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I would like to reduce the outside noise from inside my apartment. Outside, of my apartment is the hallway, and it can get noisy.

I was thinking about placing felt pads on my door to reduce the noise. My thinking is the sound vibrations from outside travel underneath the door and reach my room. My strategy is to place felt pads on the sides of my door, so the distance between the floor, the door ceiling and the door edges is minimal, meaning sound vibrations can't penetrate that place.

If you have other answers, lets hear them.

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Possible duplicate –  bib Jun 4 at 14:17
Are you sure the problem is the door? Apartments are notorious for thin walls... –  keshlam Jun 4 at 15:59
It's basic science. For sound to travel, it has to reach from part a to part b. If an area is blocked, sound can't possibly travel through it. –  user21922 Jun 4 at 16:04
@user2192: sound can travel through solids, not just through air. For a serious noise nuisance people apply sound-dampening materials to walls, change their doors, add secondary doors etc. You can't prevent sound completely, only reduce it to a tolerable or normally imperceptible level. –  RedGrittyBrick Jun 5 at 9:57

2 Answers 2

Your options are limited being in an apartment, since you likely can't make very many permanent changes. I'll run through some ideas, though.

First, putting felt pads on the sides may help a little, but not for the reasons you think. They will do very little to dampen the vibrations -- you need mass or a dedicated damping agent for that. What the felt pads will help with is to reduce the mount of air flow through the door. Air flow is one of the absolute enemies of sound proofing. The more completely you can seal a door, the better it'll be. If you have the opportunity to attach an automatic door bottom (surface mount) and then some gaskets, then that'll go a long way towards quieting the noise.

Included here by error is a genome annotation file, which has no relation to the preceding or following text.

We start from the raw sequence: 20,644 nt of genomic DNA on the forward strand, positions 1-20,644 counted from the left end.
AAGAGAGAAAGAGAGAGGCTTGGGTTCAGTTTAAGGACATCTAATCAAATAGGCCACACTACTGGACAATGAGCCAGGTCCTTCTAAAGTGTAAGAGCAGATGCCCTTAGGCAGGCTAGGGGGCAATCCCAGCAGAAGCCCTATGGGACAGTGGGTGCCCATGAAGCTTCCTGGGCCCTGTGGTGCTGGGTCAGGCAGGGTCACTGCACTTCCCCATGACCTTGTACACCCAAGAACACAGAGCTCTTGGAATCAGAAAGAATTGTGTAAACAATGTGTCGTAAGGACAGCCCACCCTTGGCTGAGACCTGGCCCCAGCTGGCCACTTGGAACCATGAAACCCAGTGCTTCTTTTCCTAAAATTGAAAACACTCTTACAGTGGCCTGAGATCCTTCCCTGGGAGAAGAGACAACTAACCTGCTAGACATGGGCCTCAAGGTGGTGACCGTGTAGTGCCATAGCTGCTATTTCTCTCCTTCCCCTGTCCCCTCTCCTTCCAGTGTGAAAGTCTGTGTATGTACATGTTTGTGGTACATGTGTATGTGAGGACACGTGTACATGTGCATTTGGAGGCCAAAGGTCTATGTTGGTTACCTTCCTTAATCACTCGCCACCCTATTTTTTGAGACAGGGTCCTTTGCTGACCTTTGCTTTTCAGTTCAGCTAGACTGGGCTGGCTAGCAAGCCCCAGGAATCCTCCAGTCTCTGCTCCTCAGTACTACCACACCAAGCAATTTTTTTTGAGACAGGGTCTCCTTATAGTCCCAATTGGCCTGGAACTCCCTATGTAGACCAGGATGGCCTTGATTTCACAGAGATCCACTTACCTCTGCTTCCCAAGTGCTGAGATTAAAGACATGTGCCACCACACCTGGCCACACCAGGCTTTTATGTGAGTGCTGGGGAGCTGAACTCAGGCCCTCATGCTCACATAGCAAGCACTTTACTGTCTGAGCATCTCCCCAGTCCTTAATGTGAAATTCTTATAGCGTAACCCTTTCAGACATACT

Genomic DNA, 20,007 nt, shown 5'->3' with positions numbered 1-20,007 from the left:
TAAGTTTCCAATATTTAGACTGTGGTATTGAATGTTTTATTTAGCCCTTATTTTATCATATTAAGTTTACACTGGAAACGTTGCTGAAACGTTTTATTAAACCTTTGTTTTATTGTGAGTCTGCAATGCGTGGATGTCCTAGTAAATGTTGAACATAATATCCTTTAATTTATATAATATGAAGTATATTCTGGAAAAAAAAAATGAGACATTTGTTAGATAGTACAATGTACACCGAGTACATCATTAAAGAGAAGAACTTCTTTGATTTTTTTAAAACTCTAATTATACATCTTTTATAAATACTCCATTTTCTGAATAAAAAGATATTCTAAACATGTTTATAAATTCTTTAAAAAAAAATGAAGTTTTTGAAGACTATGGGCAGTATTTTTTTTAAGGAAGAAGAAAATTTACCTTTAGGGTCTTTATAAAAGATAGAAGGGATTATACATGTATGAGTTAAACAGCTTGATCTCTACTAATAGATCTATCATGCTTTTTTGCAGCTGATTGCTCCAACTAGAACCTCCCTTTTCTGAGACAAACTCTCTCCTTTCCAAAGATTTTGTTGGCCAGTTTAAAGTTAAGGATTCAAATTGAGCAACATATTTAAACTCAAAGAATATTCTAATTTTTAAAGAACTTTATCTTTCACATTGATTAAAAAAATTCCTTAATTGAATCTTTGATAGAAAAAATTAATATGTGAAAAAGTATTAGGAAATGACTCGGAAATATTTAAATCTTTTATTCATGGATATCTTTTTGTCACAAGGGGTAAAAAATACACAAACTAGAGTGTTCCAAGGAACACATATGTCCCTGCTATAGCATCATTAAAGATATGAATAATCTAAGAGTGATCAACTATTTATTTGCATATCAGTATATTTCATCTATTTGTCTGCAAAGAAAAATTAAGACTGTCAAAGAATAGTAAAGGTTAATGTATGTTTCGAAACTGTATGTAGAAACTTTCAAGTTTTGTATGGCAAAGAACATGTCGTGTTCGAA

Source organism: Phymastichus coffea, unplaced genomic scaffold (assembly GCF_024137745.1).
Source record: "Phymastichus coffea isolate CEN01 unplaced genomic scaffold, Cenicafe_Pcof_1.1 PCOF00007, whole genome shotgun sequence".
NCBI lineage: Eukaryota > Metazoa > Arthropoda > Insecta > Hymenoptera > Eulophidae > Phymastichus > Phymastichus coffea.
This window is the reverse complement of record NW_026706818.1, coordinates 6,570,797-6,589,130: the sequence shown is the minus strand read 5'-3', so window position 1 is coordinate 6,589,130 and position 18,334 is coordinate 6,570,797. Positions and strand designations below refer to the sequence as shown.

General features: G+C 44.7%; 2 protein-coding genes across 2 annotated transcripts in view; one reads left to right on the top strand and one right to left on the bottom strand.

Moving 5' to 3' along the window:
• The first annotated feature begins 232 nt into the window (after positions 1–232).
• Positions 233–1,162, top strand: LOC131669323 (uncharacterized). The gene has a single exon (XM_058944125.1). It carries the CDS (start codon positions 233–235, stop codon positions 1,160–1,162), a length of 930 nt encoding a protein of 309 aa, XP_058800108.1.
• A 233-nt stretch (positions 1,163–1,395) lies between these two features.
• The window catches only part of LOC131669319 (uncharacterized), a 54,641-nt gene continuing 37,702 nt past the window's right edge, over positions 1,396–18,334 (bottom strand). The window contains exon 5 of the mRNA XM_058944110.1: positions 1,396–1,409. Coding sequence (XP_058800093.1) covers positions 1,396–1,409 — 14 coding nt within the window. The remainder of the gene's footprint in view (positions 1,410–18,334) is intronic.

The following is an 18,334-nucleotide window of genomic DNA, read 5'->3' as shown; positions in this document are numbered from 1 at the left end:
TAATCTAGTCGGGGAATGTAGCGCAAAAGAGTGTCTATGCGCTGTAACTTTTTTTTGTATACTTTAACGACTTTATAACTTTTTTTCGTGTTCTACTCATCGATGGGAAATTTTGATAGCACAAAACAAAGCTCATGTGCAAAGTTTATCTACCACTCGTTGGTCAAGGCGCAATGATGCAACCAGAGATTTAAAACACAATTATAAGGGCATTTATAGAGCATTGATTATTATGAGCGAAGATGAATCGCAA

Is your door hollow core? That is, does it sound hollow when you knock on it? If so, then you may look into replacing it with a solid core door. This can be done on a temporary basis as long as the hinges match up and you can simply pop out the old one and pop in the new one. A solid core door (especially a 1-3/4" thick one) will do a substantially better soundproofing job than a hollow core one. It does depend on you sealing it, though (see above) or else a lot of that benefit will disappear.

Beyond that... well, it really depends on how leeway you have towards making alternations to your apartment and how what your budget is. Attaching mass loaded vinyl to the walls and door would help, but would get pretty expensive very fast. Building an entirely separate interior wall would do a massive amount of help, but would absolutely cause noticeable marks when it was later removed. The flooring under the wall will certainly have to be re-done.

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Several ways to approach the problem come to mind:

  • Discourage noise makers: make changes to the environment so the noise makers want to leave: make the hallway temperature uncomfortable, install atrocious art, provide a repellent scent, disagreeable noises, threatening animals, and/or arrange scary/dangerous passers-by.

  • Decrease the sound reaching your apartment: sound dampening materials on the door and wall. See this answer.

  • Make it harder to hear the noise: turn up your stereo, wear headphones, or install a noise generator.

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